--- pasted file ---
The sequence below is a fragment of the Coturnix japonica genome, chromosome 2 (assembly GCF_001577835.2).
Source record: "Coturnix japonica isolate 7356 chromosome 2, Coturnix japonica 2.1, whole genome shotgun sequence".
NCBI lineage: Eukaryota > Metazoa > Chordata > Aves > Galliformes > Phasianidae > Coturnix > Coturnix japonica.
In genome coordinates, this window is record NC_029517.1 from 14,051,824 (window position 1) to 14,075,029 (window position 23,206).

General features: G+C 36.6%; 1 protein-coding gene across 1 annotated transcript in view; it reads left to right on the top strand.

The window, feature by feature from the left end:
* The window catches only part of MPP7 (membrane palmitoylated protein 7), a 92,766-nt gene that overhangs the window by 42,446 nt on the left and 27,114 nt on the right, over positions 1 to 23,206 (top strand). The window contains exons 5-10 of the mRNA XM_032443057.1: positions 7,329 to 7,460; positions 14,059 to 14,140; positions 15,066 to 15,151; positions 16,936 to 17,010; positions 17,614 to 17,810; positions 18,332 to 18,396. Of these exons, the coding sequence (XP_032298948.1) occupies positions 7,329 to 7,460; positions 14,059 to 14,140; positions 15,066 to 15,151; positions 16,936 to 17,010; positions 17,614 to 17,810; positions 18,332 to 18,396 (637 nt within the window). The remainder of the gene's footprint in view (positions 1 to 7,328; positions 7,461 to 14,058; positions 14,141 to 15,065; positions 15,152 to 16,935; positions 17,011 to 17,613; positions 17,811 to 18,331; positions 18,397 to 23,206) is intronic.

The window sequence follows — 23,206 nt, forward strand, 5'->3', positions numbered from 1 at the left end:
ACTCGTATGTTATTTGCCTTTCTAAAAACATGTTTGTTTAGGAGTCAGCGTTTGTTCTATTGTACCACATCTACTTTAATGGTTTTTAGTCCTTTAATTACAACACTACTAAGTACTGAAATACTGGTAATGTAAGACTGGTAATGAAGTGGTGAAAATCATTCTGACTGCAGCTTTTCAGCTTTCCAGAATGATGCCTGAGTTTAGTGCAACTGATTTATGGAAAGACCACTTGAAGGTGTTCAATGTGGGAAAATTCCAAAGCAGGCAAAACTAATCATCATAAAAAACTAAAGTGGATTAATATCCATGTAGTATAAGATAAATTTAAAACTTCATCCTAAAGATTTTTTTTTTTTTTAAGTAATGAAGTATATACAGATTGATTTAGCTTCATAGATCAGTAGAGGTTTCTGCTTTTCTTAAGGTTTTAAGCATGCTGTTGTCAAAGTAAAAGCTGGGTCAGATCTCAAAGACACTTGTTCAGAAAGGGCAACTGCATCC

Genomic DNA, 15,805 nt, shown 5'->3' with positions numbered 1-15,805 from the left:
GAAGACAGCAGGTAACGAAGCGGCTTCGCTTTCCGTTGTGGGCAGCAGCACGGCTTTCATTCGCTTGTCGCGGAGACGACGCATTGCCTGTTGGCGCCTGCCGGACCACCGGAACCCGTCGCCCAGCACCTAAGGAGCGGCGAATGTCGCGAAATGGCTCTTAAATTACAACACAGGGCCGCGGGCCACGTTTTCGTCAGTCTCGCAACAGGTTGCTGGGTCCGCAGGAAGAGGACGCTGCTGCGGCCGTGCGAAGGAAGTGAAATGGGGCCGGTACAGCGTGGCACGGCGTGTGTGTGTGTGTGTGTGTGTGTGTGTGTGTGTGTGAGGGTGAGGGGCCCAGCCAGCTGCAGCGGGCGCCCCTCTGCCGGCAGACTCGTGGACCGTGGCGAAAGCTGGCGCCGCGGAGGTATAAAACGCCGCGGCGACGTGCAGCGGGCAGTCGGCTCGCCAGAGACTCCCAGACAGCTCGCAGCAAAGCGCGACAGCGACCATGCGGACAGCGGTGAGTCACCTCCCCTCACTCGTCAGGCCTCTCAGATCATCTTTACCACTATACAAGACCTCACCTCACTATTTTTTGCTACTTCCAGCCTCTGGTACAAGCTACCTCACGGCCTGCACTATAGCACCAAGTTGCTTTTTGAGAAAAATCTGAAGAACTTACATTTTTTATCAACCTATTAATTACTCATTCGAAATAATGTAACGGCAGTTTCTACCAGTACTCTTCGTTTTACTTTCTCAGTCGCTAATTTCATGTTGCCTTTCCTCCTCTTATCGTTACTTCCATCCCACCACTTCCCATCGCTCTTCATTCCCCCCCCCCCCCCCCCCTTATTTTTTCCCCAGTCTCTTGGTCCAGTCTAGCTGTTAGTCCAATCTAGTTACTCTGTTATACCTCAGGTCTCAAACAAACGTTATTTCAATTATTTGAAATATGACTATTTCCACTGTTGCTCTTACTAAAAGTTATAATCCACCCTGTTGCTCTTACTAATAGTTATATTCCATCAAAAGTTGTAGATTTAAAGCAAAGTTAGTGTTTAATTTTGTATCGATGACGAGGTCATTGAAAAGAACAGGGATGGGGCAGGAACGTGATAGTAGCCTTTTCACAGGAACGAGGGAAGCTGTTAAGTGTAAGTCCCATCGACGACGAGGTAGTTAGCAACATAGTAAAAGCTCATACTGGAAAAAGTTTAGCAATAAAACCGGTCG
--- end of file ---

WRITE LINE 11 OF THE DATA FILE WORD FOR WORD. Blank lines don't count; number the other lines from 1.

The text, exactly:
GAAGACAGCAGGTAACGAAGCGGCTTCGCTTTCCGTTGTGGGCAGCAGCACGGCTTTCATTCGCTTGTCGCGGAGACGACGCATTGCCTGTTGGCGCCTGCCGGACCACCGGAACCCGTCGCCCAGCACCTAAGGAGCGGCGAATGTCGCGAAATGGCTCTTAAATTACAACACAGGGCCGCGGGCCACGTTTTCGTCAGTCTCGCAACAGGTTGCTGGGTCCGCAGGAAGAGGACGCTGCTGCGGCCGTGCGAAGGAAGTGAAATGGGGCCGGTACAGCGTGGCACGGCGTGTGTGTGTGTGTGTGTGTGTGTGTGTGTGTGTGTGAGGGTGAGGGGCCCAGCCAGCTGCAGCGGGCGCCCCTCTGCCGGCAGACTCGTGGACCGTGGCGAAAGCTGGCGCCGCGGAGGTATAAAACGCCGCGGCGACGTGCAGCGGGCAGTCGGCTCGCCAGAGACTCCCAGACAGCTCGCAGCAAAGCGCGACAGCGACCATGCGGACAGCGGTGAGTCACCTCCCCTCACTCGTCAGGCCTCTCAGATCATCTTTACCACTATACAAGACCTCACCTCACTATTTTTTGCTACTTCCAGCCTCTGGTACAAGCTACCTCACGGCCTGCACTATAGCACCAAGTTGCTTTTTGAGAAAAATCTGAAGAACTTACATTTTTTATCAACCTATTAATTACTCATTCGAAATAATGTAACGGCAGTTTCTACCAGTACTCTTCGTTTTACTTTCTCAGTCGCTAATTTCATGTTGCCTTTCCTCCTCTTATCGTTACTTCCATCCCACCACTTCCCATCGCTCTTCATTCCCCCCCCCCCCCCCCCCTTATTTTTTCCCCAGTCTCTTGGTCCAGTCTAGCTGTTAGTCCAATCTAGTTACTCTGTTATACCTCAGGTCTCAAACAAACGTTATTTCAATTATTTGAAATATGACTATTTCCACTGTTGCTCTTACTAAAAGTTATAATCCACCCTGTTGCTCTTACTAATAGTTATATTCCATCAAAAGTTGTAGATTTAAAGCAAAGTTAGTGTTTAATTTTGTATCGATGACGAGGTCATTGAAAAGAACAGGGATGGGGCAGGAACGTGATAGTAGCCTTTTCACAGGAACGAGGGAAGCTGTTAAGTGTAAGTCCCATCGACGACGAGGTAGTTAGCAACATAGTAAAAGCTCATACTGGAAAAAGTTTAGCAATAAAACCGGTCG